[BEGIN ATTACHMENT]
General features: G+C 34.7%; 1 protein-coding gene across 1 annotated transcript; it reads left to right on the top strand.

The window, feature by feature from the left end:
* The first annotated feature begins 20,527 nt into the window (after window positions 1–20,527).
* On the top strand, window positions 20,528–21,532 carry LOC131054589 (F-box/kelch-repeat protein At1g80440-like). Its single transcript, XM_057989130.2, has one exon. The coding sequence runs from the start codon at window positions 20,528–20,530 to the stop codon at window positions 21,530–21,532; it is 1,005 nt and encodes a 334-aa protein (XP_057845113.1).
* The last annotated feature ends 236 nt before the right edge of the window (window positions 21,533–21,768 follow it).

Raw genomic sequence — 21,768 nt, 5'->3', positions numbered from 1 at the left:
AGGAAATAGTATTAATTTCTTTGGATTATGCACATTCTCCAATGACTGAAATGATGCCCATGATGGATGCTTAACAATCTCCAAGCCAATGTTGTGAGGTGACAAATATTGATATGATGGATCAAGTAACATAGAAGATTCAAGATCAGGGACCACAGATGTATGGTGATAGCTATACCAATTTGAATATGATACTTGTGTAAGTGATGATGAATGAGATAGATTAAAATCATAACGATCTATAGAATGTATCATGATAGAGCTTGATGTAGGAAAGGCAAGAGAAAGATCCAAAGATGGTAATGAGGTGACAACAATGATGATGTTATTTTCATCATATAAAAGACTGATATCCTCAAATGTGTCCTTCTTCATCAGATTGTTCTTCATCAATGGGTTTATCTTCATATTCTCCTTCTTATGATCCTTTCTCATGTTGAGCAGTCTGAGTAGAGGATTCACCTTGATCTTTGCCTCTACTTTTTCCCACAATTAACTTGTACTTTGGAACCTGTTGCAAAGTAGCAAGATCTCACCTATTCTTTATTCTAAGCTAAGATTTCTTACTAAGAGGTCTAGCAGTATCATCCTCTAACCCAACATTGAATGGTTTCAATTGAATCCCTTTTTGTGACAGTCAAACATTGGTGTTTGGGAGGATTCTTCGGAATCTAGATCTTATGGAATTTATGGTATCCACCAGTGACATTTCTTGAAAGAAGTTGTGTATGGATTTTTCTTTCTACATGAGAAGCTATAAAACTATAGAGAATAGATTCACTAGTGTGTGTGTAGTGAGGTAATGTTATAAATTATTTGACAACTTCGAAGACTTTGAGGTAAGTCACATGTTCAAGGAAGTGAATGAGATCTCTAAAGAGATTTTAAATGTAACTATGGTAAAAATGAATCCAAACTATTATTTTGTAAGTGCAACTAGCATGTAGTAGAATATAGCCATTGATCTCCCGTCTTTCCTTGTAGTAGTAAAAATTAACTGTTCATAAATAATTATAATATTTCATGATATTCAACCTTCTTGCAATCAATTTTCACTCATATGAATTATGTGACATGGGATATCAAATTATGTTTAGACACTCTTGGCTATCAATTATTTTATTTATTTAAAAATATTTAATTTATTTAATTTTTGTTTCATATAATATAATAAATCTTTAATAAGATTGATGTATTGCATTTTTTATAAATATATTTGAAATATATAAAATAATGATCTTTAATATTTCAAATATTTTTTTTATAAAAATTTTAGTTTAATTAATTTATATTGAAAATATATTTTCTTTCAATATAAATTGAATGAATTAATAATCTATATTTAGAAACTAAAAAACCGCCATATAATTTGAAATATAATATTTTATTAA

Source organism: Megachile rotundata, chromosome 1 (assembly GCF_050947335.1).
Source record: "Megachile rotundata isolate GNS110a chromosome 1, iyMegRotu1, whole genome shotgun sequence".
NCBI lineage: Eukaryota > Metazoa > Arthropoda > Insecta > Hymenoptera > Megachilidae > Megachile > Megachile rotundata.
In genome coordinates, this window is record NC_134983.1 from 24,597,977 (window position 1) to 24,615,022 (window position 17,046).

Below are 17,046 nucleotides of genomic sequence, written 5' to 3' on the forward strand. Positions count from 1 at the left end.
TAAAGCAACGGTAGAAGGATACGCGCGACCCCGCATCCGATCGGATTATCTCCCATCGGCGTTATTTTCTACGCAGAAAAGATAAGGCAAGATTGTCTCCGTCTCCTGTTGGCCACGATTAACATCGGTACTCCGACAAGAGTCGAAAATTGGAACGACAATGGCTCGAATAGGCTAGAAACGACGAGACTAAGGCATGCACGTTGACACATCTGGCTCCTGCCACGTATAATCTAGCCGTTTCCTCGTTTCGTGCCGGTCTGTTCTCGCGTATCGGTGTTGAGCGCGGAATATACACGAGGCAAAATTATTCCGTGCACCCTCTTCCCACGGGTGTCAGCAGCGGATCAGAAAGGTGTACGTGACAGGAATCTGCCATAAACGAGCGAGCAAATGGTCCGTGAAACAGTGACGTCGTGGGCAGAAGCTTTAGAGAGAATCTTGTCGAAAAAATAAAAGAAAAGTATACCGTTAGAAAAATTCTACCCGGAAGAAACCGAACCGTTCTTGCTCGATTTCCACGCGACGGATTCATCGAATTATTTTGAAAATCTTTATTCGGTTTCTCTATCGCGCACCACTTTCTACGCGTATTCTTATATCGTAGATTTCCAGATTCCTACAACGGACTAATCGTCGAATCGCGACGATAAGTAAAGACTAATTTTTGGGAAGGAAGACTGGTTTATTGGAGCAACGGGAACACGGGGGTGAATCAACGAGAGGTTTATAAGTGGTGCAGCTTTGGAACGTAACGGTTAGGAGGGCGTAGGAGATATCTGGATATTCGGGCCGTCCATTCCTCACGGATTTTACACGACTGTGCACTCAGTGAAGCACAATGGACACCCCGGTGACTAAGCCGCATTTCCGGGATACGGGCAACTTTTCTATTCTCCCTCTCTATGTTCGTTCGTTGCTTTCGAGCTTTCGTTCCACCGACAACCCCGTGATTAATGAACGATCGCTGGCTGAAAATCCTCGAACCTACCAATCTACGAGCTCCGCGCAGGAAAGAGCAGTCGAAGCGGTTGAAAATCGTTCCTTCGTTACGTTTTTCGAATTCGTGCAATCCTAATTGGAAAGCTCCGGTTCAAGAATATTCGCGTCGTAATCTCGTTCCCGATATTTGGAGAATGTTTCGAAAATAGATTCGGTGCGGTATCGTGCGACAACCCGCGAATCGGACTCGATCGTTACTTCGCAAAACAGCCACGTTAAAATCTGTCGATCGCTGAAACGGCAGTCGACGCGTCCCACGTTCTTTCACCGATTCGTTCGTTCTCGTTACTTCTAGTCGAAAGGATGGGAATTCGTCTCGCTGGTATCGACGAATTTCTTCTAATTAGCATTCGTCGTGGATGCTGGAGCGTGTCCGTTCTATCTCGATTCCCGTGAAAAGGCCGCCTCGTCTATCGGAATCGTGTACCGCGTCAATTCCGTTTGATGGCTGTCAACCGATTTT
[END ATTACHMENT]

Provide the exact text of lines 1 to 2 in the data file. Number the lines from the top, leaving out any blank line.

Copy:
General features: G+C 34.7%; 1 protein-coding gene across 1 annotated transcript; it reads left to right on the top strand.

The window, feature by feature from the left end: